Tom Lovejoy, Healy Hamilton, and Mark Anderson. Moderated by Stuart Pimm.
‘Biodiversity in a Changing Climate: Three Perspectives’
The Carolina Theatre, 309 W. Morgan Street, Durham, NC 27701
Do you have questions about how to best care for our planet in a changing climate? Join notable scientists and conservationists for a keynote lecture and panel discussion around the theme of “Biodiversity in a Changing Climate.” Tom Lovejoy (George Mason University) will begin the evening with the James and Cathleen Stone Distinguished Lectureship in Biodiversity, entitled “A Wild Solution for Climate Change.” This lecture will address why climate change matters for biological diversity and how living systems can help address climate change. Dr. Lovejoy’s keynote will be followed by comments from Healy Hamilton (NatureServe) and Mark Anderson (The Nature Conservancy), and a panel discussion moderated by Stuart Pimm (Nicholas School of the Environment at Duke University).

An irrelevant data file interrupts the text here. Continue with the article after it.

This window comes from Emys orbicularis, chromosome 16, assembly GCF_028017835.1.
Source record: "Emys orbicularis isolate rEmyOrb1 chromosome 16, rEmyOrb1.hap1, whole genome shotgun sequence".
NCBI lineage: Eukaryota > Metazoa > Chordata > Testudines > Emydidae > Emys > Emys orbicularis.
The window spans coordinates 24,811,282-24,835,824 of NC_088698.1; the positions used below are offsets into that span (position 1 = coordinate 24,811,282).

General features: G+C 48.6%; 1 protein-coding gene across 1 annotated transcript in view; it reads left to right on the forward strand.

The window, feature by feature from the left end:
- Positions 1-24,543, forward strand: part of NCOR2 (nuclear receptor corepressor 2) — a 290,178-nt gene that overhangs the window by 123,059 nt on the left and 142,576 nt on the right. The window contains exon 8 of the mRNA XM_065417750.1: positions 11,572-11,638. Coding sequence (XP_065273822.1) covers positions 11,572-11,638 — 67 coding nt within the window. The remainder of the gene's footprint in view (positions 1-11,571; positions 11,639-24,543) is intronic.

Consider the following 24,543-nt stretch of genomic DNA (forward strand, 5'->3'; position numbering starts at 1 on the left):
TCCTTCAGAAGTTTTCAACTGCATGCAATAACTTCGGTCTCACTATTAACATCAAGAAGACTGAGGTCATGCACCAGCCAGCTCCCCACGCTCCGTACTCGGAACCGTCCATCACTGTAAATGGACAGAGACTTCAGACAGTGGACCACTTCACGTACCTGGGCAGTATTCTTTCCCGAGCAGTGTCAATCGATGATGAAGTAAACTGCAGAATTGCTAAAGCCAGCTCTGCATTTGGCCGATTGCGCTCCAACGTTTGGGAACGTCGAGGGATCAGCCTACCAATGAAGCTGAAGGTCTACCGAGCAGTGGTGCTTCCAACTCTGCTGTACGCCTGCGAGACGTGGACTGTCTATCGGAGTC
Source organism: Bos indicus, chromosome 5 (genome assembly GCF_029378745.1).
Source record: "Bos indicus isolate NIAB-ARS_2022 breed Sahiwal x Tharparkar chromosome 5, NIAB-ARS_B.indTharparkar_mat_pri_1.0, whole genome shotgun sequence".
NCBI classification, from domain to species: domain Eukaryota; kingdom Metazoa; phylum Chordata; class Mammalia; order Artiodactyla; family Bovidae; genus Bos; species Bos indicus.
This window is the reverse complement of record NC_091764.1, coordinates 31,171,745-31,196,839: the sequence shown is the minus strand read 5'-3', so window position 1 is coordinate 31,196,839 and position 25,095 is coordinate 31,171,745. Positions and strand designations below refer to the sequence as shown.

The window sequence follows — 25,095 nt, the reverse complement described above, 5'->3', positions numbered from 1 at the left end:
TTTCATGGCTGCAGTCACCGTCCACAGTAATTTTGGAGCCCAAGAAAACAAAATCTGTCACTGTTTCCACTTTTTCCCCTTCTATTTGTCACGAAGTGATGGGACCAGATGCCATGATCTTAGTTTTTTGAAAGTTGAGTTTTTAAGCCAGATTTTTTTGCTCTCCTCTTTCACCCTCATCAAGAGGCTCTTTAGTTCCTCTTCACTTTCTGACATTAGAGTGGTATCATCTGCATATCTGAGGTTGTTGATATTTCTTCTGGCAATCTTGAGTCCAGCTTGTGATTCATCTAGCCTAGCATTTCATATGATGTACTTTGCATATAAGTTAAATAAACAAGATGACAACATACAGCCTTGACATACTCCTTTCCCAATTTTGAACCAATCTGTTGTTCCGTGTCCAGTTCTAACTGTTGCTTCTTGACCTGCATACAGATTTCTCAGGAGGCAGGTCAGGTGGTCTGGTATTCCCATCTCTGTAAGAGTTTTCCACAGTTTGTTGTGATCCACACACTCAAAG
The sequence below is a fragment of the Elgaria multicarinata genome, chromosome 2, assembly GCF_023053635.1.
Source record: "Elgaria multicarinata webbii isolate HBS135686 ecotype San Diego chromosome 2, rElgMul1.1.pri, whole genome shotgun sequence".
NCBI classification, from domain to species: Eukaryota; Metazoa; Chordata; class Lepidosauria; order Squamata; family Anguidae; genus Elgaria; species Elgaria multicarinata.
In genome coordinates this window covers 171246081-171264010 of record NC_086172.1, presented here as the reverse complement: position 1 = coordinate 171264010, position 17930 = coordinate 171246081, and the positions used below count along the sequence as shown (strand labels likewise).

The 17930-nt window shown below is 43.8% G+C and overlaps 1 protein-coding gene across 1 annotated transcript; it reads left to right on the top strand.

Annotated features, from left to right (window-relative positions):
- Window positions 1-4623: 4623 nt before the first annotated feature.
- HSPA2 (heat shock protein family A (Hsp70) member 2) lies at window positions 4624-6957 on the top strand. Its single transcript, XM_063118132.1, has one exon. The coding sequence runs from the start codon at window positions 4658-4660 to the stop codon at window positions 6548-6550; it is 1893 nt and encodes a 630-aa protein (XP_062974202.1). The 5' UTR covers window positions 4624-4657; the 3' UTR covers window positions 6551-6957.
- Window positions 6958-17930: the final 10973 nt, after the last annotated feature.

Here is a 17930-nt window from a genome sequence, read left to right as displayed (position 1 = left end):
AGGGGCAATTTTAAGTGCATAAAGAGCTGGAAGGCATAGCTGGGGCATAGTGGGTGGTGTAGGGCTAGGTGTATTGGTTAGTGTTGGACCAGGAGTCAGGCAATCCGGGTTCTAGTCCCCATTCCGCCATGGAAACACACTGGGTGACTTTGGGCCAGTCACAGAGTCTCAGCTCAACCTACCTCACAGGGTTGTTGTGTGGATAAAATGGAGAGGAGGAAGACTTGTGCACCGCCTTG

Thomas E. Lovejoy was elected University Professor at George Mason in March 2010. He also serves as Senior Fellow at the United Nations Foundation. From 2008-2013 he was the Biodiversity Chair at the Heinz Center for Science, Economics and the Environment and was President 2002-2008. An ecologist who has worked in the Brazilian Amazon since 1965, he works on the interface of science and environmental policy. Starting in the 1970s he helped bring attention to the issue of tropical deforestation and in 1980 published the first estimate of global extinction rates (in the Global 2000 Report to the President). He conceived the idea for the long term study on forest fragmentation in the Amazon (started in 1978) which is the largest experiment in landscape ecology, the Minimum Critical Size of Ecosystems project (also known as the Biological Dynamics of Forest Fragments Project). He also coined the term “biological diversity”, originated the concept of debt-for-nature swaps and has worked on the interaction between climate change and biodiversity for more than 20 years. He is the founder of the public television series “Nature”. In the past, he served as the Senior Advisor to the President of the United Nations Foundation, as the Chief Biodiversity Advisor and Lead Specialist for the Environment for the Latin American region for the World Bank, as the Assistant Secretary for Environmental and External Affairs for the Smithsonian Institution, and as Executive Vice President of World Wildlife Fund-US. In 2002 he was awarded the The Tyler Prize and in 2009 he was the winner of BBVA Foundation Frontiers of Knowledge Award in the Ecology and Conservation Biology Category. In 2012 he received the Blue Planet Prize. He has served on advisory councils in the Reagan, George H.W, Bush, and Clinton administrations. In 2009 he was appointed Conservation Fellow by the National Geographic. He chairs the Scientific and Technical Panel for the Global Environment Facility which provides funding related to the international environmental conventions. He received his B.S. and Ph.D. (biology) from Yale University.